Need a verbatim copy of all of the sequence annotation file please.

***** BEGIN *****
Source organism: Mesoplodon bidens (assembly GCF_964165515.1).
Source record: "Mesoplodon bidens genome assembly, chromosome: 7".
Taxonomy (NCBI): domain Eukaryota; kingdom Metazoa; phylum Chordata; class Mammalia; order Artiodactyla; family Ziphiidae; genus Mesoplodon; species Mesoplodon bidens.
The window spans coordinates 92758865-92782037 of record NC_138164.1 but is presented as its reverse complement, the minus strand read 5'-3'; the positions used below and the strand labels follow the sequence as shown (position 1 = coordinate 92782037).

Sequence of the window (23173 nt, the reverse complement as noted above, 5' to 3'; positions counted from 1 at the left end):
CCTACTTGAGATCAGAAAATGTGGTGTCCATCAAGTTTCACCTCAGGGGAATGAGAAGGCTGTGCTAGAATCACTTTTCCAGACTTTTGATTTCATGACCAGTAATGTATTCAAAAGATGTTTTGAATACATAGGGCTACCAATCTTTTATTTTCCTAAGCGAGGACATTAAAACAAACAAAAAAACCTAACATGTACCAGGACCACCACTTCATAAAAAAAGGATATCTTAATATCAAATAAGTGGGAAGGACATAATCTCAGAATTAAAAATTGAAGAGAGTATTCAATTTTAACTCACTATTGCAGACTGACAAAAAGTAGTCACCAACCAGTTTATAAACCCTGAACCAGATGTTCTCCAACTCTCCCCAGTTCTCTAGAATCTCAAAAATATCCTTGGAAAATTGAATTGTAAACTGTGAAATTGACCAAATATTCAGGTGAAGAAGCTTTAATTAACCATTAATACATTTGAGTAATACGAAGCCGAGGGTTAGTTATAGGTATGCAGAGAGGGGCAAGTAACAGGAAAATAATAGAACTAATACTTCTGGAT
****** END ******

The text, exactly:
Source organism: Mesoplodon bidens (assembly GCF_964165515.1).
Source record: "Mesoplodon bidens genome assembly, chromosome: 7".
Taxonomy (NCBI): domain Eukaryota; kingdom Metazoa; phylum Chordata; class Mammalia; order Artiodactyla; family Ziphiidae; genus Mesoplodon; species Mesoplodon bidens.
The window spans coordinates 92758865-92782037 of record NC_138164.1 but is presented as its reverse complement, the minus strand read 5'-3'; the positions used below and the strand labels follow the sequence as shown (position 1 = coordinate 92782037).

Sequence of the window (23173 nt, the reverse complement as noted above, 5' to 3'; positions counted from 1 at the left end):
CCTACTTGAGATCAGAAAATGTGGTGTCCATCAAGTTTCACCTCAGGGGAATGAGAAGGCTGTGCTAGAATCACTTTTCCAGACTTTTGATTTCATGACCAGTAATGTATTCAAAAGATGTTTTGAATACATAGGGCTACCAATCTTTTATTTTCCTAAGCGAGGACATTAAAACAAACAAAAAAACCTAACATGTACCAGGACCACCACTTCATAAAAAAAGGATATCTTAATATCAAATAAGTGGGAAGGACATAATCTCAGAATTAAAAATTGAAGAGAGTATTCAATTTTAACTCACTATTGCAGACTGACAAAAAGTAGTCACCAACCAGTTTATAAACCCTGAACCAGATGTTCTCCAACTCTCCCCAGTTCTCTAGAATCTCAAAAATATCCTTGGAAAATTGAATTGTAAACTGTGAAATTGACCAAATATTCAGGTGAAGAAGCTTTAATTAACCATTAATACATTTGAGTAATACGAAGCCGAGGGTTAGTTATAGGTATGCAGAGAGGGGCAAGTAACAGGAAAATAATAGAACTAATACTTCTGGAT